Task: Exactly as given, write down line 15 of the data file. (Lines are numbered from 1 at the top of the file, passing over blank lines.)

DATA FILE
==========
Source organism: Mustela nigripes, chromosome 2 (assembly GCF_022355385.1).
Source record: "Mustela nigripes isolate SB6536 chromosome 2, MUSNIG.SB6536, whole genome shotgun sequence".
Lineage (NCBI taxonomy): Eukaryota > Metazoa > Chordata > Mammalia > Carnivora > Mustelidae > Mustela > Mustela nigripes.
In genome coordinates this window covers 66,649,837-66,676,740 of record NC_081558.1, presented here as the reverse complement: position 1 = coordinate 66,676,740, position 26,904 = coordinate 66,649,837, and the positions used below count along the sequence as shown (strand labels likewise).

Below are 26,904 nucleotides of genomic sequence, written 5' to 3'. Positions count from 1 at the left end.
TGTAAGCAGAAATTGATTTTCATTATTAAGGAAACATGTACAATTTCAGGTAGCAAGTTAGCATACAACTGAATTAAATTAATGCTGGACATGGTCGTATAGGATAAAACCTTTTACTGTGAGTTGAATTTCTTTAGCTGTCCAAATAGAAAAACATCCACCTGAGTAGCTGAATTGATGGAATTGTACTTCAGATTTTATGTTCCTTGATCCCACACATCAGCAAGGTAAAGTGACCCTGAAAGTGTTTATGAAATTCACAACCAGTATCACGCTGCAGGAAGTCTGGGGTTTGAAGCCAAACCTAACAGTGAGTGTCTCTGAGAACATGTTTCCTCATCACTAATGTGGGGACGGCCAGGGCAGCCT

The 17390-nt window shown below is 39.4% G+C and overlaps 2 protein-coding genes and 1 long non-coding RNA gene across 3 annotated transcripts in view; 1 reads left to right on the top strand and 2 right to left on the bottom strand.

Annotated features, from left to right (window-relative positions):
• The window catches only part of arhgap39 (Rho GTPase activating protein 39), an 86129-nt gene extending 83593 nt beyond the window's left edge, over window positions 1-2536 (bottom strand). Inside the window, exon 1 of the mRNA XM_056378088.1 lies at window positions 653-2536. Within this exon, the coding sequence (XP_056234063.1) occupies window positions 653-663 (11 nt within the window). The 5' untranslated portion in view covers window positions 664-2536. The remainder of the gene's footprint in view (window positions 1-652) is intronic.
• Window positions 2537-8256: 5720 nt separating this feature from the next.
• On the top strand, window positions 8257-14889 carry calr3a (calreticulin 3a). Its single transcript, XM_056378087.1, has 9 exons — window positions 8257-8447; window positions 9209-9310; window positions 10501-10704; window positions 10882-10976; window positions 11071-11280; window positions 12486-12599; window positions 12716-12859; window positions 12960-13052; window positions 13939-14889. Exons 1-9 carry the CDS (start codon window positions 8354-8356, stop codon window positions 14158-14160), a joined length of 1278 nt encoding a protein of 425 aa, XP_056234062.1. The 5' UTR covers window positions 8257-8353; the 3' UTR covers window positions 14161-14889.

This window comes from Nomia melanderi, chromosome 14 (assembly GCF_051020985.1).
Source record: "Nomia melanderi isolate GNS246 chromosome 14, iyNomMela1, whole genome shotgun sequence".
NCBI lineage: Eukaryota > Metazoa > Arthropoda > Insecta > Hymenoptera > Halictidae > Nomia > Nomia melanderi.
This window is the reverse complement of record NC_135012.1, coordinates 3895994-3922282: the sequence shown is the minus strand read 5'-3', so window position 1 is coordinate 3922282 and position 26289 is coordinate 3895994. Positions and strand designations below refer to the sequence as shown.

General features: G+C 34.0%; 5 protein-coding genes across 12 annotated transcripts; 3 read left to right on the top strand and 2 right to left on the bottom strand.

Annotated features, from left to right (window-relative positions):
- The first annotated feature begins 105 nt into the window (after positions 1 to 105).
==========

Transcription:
This window is the reverse complement of record NC_135012.1, coordinates 3895994-3922282: the sequence shown is the minus strand read 5'-3', so window position 1 is coordinate 3922282 and position 26289 is coordinate 3895994. Positions and strand designations below refer to the sequence as shown.